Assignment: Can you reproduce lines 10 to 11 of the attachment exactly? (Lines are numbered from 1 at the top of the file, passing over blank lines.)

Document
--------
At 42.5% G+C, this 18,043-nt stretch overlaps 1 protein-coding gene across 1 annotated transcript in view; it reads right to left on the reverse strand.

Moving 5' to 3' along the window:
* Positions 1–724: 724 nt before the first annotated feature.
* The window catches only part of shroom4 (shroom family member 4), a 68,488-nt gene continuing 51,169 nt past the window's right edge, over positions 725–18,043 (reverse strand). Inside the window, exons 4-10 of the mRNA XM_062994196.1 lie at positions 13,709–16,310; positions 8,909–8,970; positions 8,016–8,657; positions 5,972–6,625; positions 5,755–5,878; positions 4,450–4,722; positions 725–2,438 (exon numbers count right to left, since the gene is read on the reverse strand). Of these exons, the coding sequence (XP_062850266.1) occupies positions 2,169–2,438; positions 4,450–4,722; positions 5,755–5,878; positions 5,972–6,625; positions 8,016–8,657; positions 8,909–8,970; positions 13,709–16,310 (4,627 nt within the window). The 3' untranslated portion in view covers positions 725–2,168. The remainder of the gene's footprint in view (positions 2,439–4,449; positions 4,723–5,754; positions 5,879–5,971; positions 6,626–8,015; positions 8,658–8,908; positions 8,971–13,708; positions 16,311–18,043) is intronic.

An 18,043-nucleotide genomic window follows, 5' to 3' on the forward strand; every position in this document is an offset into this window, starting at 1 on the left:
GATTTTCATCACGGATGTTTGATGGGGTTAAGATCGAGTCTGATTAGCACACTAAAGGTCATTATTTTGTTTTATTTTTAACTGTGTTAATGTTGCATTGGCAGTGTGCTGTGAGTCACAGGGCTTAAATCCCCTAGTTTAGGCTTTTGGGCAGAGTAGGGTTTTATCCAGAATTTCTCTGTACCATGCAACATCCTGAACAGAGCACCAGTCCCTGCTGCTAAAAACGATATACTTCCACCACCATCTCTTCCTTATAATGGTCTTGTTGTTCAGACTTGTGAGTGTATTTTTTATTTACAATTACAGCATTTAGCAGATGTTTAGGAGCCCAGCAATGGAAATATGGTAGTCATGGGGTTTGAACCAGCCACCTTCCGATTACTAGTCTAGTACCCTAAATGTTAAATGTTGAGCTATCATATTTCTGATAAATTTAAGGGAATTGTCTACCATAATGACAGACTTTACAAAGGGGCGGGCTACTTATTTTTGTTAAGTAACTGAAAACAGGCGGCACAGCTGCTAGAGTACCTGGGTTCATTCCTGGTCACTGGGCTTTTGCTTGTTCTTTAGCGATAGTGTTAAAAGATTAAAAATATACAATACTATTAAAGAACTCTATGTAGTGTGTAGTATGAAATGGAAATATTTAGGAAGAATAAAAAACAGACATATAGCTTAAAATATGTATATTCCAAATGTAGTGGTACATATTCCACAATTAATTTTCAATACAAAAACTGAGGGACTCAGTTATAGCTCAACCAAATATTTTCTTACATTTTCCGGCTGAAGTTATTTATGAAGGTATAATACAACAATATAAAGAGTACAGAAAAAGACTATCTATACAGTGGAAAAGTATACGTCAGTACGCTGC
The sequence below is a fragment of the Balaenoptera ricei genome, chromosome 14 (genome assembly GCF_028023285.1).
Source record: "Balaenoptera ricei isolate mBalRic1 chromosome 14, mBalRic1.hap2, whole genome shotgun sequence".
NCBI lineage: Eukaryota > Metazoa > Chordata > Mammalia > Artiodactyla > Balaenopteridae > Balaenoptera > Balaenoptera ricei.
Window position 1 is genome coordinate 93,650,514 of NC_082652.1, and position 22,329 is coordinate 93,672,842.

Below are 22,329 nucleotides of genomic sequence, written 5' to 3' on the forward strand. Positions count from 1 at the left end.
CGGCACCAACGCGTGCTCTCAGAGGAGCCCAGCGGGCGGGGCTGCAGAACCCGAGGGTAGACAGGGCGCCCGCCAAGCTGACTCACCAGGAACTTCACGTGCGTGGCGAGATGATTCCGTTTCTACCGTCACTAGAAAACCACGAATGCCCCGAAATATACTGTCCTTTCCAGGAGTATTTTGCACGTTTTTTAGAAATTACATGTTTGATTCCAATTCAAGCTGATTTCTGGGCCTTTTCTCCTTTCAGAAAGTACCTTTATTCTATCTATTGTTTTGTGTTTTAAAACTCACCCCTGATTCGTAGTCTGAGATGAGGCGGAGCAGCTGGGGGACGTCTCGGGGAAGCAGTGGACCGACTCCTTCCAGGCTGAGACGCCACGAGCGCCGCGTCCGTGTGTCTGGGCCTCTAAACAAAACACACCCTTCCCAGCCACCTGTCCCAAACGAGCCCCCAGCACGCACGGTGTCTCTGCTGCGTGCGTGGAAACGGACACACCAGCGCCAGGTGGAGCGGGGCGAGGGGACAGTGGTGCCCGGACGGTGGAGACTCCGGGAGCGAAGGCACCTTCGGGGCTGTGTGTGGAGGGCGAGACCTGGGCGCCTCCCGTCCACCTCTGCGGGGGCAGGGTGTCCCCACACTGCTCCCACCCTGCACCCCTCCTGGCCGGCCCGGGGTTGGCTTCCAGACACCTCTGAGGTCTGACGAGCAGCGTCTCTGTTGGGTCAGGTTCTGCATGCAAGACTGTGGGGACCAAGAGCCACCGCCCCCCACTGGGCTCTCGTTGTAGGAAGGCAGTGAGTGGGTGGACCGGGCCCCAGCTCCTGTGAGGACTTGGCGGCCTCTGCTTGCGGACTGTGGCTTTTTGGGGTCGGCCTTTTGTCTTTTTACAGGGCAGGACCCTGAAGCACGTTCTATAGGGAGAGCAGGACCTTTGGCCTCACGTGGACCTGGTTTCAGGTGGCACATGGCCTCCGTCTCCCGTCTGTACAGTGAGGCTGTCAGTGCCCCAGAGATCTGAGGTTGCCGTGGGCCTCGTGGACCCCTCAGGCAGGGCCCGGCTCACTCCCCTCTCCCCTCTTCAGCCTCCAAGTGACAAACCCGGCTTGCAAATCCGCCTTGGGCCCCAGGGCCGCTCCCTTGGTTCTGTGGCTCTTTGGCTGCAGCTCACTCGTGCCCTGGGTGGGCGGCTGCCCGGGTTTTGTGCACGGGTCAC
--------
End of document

Window position 1 is genome coordinate 93,650,514 of NC_082652.1, and position 22,329 is coordinate 93,672,842.

Below are 22,329 nucleotides of genomic sequence, written 5' to 3' on the forward strand. Positions count from 1 at the left end.